With Walls Within Walls Sherry has written a solid, if sometimes dense book. While I loved the poetry and the history, including learning about the Spanish architect Rafael Guastavino who, along with his son, invented a way of building soaring arches made from layering tiles that was both sturdy and, most importantly at the turn of the century, fireproof, as an adult reader I felt that there were too many instances of exposition that sometimes seemed to hinder character development. Every character seemed to have a special area of interest or skill that happily suited the needs of the treasure hunting detectives. CJ has a classmate who knows about dot writing, which he explains was a way for Colonists to avoid paying taxes to England, and can recognize a Carl Sandburg poem, thus solving a clue for the kids. CJ knows about the Harlem Renaissance and frequently prints information off the internet and reads it out loud to the others as they travel around the city tracking down clues, even eliciting a "Young man, you astound me with your knowledge," from Eloise at one point. CJ also recites an obscure poem by English clergyman and author Charles Kingsley (The Water Babies) that prompts Eloise to exclaim, "Young man, I cannot believe you know that poem." CJ explains, "I hate poetry. It's just that we read this in school, and I remember poems. They stick in my brain and bug me!" Six year old Patrick is dyslexic and because of this is able to solve several of the word jumbles and coded messages that Post left as clues. Brid is a list maker and snippy with CJ and sometimes bossy with Patrick, but she mostly takes a back seat to the story. The siblings often seem annoyed with each other and the story feels like it is missing that moment of recognition and connection when they come together as a unit, a team. As I said above, these things stand out to an adult reader, but I have no doubt that a young reader will devour this exciting story. And, as I've said several times before, writing a mystery, especially a contemporary mystery, for kids is a complex and difficult task, even more so if the author wants to make it seem as realistically solvable by kids as possible. Sherry has taken on a mammoth task with Walls Within Walls, created a candy store crammed with clues, and written a book that parents and kids will love, wether they know the backstory of Sherry's own apartment or not. And, Walls Within Walls contains a brief after words that finds Brid alone in the middle of the night puzzling over an engraved box Eloise has given her - a box that has carvings around its edge that match the border of the cover art on Walls Within Walls. As she figures out the clue, the narrator tells us that this message will launch her, CJ and Patrick "into a far more dangerous mission than the one they just completed."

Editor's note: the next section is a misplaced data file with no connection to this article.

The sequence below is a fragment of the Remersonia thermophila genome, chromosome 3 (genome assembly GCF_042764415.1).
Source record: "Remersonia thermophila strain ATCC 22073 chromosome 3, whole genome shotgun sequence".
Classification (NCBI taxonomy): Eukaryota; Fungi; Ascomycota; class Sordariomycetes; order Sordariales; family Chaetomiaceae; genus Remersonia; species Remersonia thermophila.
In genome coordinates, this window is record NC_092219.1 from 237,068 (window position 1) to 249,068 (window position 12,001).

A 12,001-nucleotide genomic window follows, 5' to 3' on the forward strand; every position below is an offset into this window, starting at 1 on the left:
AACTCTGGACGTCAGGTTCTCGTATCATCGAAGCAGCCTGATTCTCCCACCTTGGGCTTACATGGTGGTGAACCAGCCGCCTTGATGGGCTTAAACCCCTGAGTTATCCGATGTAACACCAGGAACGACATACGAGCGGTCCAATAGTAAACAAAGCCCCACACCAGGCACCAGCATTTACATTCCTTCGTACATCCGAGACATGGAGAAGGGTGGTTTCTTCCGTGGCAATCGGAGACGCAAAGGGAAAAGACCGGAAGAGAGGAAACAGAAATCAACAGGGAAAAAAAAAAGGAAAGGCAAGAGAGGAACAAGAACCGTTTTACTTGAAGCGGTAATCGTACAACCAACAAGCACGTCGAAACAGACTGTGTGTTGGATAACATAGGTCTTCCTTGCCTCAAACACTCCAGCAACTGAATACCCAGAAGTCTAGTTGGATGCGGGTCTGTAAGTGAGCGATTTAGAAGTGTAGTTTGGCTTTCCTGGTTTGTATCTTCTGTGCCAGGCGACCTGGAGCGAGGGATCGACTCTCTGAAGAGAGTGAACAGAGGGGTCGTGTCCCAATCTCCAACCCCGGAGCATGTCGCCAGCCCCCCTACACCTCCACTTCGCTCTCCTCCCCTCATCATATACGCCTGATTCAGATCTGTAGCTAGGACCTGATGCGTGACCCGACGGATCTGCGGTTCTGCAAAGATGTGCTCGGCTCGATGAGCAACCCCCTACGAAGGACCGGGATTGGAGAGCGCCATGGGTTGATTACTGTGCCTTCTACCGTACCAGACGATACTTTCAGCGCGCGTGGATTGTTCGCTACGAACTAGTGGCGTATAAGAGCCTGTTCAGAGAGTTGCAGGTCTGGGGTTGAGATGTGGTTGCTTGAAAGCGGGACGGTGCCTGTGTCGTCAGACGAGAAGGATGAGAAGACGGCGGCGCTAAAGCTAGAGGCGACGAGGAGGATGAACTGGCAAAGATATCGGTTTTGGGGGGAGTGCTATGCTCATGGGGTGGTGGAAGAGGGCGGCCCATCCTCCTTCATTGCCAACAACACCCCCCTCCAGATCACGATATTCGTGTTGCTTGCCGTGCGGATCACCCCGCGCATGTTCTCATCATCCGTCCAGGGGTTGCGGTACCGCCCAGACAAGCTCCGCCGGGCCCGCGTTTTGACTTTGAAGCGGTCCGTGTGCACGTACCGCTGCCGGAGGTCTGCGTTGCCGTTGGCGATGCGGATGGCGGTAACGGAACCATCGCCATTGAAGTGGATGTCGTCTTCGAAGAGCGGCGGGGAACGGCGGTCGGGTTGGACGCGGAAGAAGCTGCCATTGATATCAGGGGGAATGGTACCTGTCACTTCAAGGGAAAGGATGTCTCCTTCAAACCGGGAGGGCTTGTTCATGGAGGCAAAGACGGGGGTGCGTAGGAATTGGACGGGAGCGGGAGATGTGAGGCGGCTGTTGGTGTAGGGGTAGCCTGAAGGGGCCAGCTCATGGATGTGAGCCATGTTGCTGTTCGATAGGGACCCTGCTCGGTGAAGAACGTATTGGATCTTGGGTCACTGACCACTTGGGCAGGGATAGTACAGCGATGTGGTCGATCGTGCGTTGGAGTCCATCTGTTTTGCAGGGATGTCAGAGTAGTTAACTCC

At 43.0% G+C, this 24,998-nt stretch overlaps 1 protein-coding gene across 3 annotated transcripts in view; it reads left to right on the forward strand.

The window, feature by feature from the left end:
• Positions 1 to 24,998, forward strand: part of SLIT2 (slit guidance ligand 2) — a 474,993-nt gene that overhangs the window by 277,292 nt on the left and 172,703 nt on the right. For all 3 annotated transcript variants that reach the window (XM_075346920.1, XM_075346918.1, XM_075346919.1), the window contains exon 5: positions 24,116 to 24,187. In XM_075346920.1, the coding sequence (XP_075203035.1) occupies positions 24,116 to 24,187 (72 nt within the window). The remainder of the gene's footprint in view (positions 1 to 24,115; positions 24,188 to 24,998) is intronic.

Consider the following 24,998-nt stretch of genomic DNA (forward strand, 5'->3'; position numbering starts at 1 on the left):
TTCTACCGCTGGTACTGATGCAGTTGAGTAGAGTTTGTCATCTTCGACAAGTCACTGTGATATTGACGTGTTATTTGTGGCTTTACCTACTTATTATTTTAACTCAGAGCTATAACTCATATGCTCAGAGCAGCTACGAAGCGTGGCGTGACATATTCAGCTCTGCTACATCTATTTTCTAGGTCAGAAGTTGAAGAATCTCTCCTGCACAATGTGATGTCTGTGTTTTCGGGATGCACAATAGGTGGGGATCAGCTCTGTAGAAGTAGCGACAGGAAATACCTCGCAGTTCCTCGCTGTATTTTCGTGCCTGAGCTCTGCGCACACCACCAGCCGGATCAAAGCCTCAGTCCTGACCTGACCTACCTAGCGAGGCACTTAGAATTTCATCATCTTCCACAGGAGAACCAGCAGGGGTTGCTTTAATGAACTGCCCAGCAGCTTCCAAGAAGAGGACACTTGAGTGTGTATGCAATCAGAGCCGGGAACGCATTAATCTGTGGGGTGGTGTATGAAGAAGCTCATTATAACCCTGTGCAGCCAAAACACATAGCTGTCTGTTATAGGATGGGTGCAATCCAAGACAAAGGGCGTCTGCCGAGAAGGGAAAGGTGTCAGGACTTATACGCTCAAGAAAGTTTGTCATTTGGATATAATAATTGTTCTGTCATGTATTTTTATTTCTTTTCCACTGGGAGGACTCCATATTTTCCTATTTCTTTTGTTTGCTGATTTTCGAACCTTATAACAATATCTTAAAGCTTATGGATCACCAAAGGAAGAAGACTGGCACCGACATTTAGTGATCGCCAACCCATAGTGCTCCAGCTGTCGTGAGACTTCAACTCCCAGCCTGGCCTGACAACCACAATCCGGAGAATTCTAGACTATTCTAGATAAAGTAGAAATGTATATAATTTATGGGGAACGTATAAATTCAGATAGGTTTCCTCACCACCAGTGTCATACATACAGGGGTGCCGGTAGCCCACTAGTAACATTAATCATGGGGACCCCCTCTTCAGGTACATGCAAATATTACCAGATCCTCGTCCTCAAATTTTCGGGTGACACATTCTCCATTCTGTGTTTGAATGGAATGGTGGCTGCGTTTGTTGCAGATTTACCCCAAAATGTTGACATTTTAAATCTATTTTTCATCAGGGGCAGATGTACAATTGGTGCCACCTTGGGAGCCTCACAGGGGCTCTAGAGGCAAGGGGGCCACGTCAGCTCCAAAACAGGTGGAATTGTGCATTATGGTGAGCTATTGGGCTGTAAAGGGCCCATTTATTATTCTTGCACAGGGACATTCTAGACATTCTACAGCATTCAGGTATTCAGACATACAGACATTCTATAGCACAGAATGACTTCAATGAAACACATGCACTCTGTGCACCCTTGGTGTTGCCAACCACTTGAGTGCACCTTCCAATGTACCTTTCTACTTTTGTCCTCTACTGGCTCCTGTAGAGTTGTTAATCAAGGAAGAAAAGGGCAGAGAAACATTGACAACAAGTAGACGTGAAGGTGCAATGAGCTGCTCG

As an interesting side note, five days after the article mentioned at the start of this review ran, the New York Observer reported that JJ Abrams (television's Lost and the recent Star Trek film, among others) signed on to produce the movie version of this story with Paramount producing. So, look for a movie about the "Mystery on Fifth Avenue" sometime in the future!
Mysteries with a contemporary setting...
Mysteries with with a contemporary setting
and a touch of magic or fantasy...